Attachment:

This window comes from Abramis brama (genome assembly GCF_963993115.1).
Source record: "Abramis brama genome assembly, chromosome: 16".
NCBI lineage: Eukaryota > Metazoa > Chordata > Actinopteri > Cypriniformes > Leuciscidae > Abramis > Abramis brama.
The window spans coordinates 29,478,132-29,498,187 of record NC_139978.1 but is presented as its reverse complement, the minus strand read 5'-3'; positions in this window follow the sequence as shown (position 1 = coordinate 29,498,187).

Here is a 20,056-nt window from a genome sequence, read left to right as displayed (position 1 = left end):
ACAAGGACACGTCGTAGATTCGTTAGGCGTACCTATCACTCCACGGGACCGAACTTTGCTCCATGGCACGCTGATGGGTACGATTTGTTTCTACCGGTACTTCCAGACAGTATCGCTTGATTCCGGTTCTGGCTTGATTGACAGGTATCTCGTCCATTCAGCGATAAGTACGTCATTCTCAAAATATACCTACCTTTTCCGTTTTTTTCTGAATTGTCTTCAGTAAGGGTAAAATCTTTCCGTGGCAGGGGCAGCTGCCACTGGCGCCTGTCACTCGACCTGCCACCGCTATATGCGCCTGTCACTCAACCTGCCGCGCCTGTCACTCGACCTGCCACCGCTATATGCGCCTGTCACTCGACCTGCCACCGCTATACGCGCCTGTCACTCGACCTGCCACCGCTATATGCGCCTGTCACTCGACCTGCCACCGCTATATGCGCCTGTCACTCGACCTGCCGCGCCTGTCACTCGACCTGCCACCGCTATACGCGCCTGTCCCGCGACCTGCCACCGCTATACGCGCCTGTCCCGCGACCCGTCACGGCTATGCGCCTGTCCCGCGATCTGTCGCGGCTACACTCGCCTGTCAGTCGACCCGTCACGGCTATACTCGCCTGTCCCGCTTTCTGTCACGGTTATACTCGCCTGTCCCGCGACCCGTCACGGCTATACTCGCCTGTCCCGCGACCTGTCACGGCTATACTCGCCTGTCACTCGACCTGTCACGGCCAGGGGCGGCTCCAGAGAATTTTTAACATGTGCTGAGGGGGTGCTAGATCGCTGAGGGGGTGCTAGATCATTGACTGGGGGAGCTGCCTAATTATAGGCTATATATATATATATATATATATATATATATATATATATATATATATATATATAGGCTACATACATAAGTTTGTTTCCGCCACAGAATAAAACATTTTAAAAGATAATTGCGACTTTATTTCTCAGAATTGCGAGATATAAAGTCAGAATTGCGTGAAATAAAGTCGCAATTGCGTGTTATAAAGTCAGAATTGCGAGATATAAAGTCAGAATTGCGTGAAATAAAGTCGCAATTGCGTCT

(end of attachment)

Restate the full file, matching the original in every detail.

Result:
This window comes from Abramis brama (genome assembly GCF_963993115.1).
Source record: "Abramis brama genome assembly, chromosome: 16".
NCBI lineage: Eukaryota > Metazoa > Chordata > Actinopteri > Cypriniformes > Leuciscidae > Abramis > Abramis brama.
The window spans coordinates 29,478,132-29,498,187 of record NC_139978.1 but is presented as its reverse complement, the minus strand read 5'-3'; positions in this window follow the sequence as shown (position 1 = coordinate 29,498,187).

Here is a 20,056-nt window from a genome sequence, read left to right as displayed (position 1 = left end):
ACAAGGACACGTCGTAGATTCGTTAGGCGTACCTATCACTCCACGGGACCGAACTTTGCTCCATGGCACGCTGATGGGTACGATTTGTTTCTACCGGTACTTCCAGACAGTATCGCTTGATTCCGGTTCTGGCTTGATTGACAGGTATCTCGTCCATTCAGCGATAAGTACGTCATTCTCAAAATATACCTACCTTTTCCGTTTTTTTCTGAATTGTCTTCAGTAAGGGTAAAATCTTTCCGTGGCAGGGGCAGCTGCCACTGGCGCCTGTCACTCGACCTGCCACCGCTATATGCGCCTGTCACTCAACCTGCCGCGCCTGTCACTCGACCTGCCACCGCTATATGCGCCTGTCACTCGACCTGCCACCGCTATACGCGCCTGTCACTCGACCTGCCACCGCTATATGCGCCTGTCACTCGACCTGCCACCGCTATATGCGCCTGTCACTCGACCTGCCGCGCCTGTCACTCGACCTGCCACCGCTATACGCGCCTGTCCCGCGACCTGCCACCGCTATACGCGCCTGTCCCGCGACCCGTCACGGCTATGCGCCTGTCCCGCGATCTGTCGCGGCTACACTCGCCTGTCAGTCGACCCGTCACGGCTATACTCGCCTGTCCCGCTTTCTGTCACGGTTATACTCGCCTGTCCCGCGACCCGTCACGGCTATACTCGCCTGTCCCGCGACCTGTCACGGCTATACTCGCCTGTCACTCGACCTGTCACGGCCAGGGGCGGCTCCAGAGAATTTTTAACATGTGCTGAGGGGGTGCTAGATCGCTGAGGGGGTGCTAGATCATTGACTGGGGGAGCTGCCTAATTATAGGCTATATATATATATATATATATATATATATATATATATATATATATATATATATAGGCTACATACATAAGTTTGTTTCCGCCACAGAATAAAACATTTTAAAAGATAATTGCGACTTTATTTCTCAGAATTGCGAGATATAAAGTCAGAATTGCGTGAAATAAAGTCGCAATTGCGTGTTATAAAGTCAGAATTGCGAGATATAAAGTCAGAATTGCGTGAAATAAAGTCGCAATTGCGTCT